(3)  There is no evidence of an Irish or Gaelic origin. Smashing does not occur first in Irish or Scottish contexts and there are no conscious references to it as an Irish or Gaelic expression. This is not what we find with hubbub, or shebeen, or banshee, or Tory, or claymore, or slogan.

(4)  The earliest references to ‘smashing’ in the sense of ‘wonderful’ come from the Americas, not from Ireland or Britain. For example: ‘Lord Dundas is our brave commander, and the Thunderer is a smashing ship’ – Alexandria (Virginia) Gazette (December 10, 1835).

(5)  The phrase ‘is maith sin’ (means ‘that’s good’, not ‘that’s wonderful’),

(6)  When smashing is used as a stand-alone phrase (Smashing! I like it!) then it’s reasonably close to the way is maith sin is used. However, a bilingual Irish or Gaelic speaker would not say “That’s really is maith sin!” or “We had an is maith sin time!” These make no sense. And when we look at the history of the word smashing, it is used as an adjective first and as a stand-alone phrase later, which we would not expect to find if this were a word of Irish or Gaelic origin.

(7)  Terence Dolan described the claim as ‘improbable’.


Daniel Cassidy, in his atrocious book How The Irish Invented Slang, claimed that ‘jack’, a slang term for ‘money’ and the probable origin of ‘jackpot’, comes from the Irish tiach. Cassidy defines tiach as ‘a small purse, a wallet, a budget fig. money’. Now, there are two common words for a wallet in Irish: sparán (equivalent to the sporran of Highland dress) and vallait. Tiach is not a bag used for money, as far as I know. Furthermore, even if it did mean wallet rather than satchel, why would it figuratively mean money? Do people ask if someone has lots of wallet? They certainly don’t ask if they can borrow some sparán in Irish, never mind tiach!

Then there is the issue of pronunciation. Tiach is not pronounced like jack or jah. It is pronounced (roughly) chee-ah, with the ch of English cheese, or tee-ah in the south, so why would it become jack? (Cassidy didn’t understand Irish pronunciation at all.)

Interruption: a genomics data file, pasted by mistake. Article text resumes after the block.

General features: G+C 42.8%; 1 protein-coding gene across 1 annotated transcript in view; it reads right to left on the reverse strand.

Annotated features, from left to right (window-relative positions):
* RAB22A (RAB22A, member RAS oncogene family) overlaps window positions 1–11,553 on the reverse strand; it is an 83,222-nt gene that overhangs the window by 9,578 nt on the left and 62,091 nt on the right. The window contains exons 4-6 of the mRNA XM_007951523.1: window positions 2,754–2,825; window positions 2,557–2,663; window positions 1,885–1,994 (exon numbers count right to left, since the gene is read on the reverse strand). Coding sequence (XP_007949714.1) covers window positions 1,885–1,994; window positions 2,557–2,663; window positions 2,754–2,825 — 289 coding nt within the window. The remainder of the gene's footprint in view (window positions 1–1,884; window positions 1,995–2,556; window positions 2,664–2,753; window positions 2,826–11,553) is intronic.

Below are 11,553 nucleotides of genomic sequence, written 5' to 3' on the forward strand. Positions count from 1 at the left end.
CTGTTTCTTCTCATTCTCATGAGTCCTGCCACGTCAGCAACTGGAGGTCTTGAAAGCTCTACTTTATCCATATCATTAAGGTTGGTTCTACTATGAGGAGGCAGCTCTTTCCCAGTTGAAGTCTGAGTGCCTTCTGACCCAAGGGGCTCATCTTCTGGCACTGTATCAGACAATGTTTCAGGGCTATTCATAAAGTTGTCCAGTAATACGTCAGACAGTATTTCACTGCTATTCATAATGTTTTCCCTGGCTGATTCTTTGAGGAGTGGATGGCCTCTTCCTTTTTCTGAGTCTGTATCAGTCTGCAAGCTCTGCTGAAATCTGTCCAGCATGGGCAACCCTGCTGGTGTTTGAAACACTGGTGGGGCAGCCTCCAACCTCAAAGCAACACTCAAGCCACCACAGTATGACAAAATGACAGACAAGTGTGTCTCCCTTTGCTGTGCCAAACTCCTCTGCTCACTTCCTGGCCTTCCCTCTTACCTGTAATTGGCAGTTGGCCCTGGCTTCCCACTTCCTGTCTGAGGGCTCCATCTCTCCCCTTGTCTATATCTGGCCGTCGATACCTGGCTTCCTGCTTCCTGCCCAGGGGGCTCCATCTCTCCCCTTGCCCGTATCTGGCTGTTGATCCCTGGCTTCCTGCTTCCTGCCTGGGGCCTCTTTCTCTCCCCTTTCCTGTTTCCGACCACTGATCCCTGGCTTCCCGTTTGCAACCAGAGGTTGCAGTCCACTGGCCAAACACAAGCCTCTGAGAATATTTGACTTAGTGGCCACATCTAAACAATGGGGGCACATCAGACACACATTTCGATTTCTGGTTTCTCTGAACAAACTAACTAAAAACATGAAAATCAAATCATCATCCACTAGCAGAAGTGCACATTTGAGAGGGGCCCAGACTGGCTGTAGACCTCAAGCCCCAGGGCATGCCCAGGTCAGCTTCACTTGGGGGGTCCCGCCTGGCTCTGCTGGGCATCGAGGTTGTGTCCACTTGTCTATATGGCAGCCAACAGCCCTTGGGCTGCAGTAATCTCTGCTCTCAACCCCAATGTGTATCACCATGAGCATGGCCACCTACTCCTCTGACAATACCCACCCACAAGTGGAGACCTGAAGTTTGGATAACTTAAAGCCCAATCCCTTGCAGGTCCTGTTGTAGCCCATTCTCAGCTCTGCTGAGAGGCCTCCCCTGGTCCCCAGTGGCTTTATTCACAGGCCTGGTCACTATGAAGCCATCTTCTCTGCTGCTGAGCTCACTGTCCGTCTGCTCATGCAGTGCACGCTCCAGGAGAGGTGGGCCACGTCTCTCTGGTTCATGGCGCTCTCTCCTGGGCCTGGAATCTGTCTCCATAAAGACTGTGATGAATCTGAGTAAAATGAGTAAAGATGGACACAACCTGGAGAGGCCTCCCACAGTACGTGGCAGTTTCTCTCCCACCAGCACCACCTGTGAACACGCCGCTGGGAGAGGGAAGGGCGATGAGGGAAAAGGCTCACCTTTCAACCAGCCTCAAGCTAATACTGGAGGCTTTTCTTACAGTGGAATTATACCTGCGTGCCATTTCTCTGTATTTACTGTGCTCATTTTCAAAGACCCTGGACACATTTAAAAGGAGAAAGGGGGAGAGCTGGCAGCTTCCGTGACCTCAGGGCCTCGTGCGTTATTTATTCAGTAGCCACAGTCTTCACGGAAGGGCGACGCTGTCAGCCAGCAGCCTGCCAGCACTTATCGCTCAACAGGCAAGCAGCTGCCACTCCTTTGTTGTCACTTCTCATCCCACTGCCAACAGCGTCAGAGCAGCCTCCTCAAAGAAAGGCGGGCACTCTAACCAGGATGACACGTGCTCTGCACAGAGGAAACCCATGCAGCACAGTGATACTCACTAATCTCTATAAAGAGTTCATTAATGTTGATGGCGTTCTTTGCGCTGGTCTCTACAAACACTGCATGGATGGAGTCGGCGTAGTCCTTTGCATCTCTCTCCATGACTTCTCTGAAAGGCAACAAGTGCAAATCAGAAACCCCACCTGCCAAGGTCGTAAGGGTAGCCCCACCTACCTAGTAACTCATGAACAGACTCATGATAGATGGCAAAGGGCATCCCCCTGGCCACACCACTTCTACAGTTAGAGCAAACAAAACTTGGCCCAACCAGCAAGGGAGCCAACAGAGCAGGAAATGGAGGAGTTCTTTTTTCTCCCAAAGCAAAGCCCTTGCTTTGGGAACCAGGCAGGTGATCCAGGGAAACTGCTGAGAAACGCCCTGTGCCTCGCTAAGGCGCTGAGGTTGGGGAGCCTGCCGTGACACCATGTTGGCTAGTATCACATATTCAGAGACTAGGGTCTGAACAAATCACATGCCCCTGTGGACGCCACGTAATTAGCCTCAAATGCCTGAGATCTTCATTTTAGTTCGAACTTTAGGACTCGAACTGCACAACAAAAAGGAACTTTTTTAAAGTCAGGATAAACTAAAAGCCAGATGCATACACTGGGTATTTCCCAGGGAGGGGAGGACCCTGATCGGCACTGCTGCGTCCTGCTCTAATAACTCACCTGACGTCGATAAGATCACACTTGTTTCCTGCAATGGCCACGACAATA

And then there is the fact that jack was a term for a coin in English by the 16th century. It is not completely impossible that an Irish term might have come into English this far back, but it is pretty unlikely.

All in all, Cassidy’s claim is as stupid and as worthless as the vast majority of the claims made in this book.

Mhaígh Daniel Cassidy, ina leabhar uafásach How The Irish Invented Slang, gur ón fhocal Gaeilge tiach a tháinig an téarma ‘jack’, focal béarlagair ar ‘airgead’ i mBéarla, agus an bunús is dóchúla leis an téarma ‘jackpot’ fosta. De réir Cassidy, ciallaíonn tiach ‘a small purse, a wallet, a budget fig. money’. Anois, mar is eol do dhuine ar bith a bhfuil a c(h)uid Gaeilge maith go leor leis an leagan Gaeilge den alt seo a léamh, tá dhá fhocal choitianta sa Ghaeilge ar ‘wallet’ i nGaeilge: sparán (mar an gcéanna le sporran an Albanaigh) agus vallait. Ní úsáidtear an focal tiach ar mhála airgid, chomh fada le m’eolas. Is seanfhocal é a chiallaíonn tiachóg nó ‘satchel’ an Bhéarla. Ní hamháin sin, ach dá mbeadh an bhrí sparán ar an tiach in áit mála mór, an mbeadh an bhrí fháthchiallach airgead air? Ar chuala tú duine ar bith ag rá ‘Tábhair dom giota beag sparáin ar iasacht’ riamh?

Agus ansin, tá fadhb na foghraíochta ann. Níl tiach cosúil le jack ar chor ar bith. (Ar ndóigh, ní raibh tuiscint ar bith ag Cassidy ar fhuaimeanna na Gaeilge.)

Agus caithfear a chuimhneamh gur baineadh úsáid as an fhocal jack mar fhocal ar bhonn airgid cheana féin faoin 16ú haois. B’fhéidir go dtiocfadh le focal Gaeilge teacht isteach sa Bhéarla chomh fada sin siar, ach ní dócha é.

Lena rá ar bheagán focal, tá teoiricí Cassidy faoin fhocal sin chomh bómánta leis an chuid eile de na teoiricí sa leabhar seo.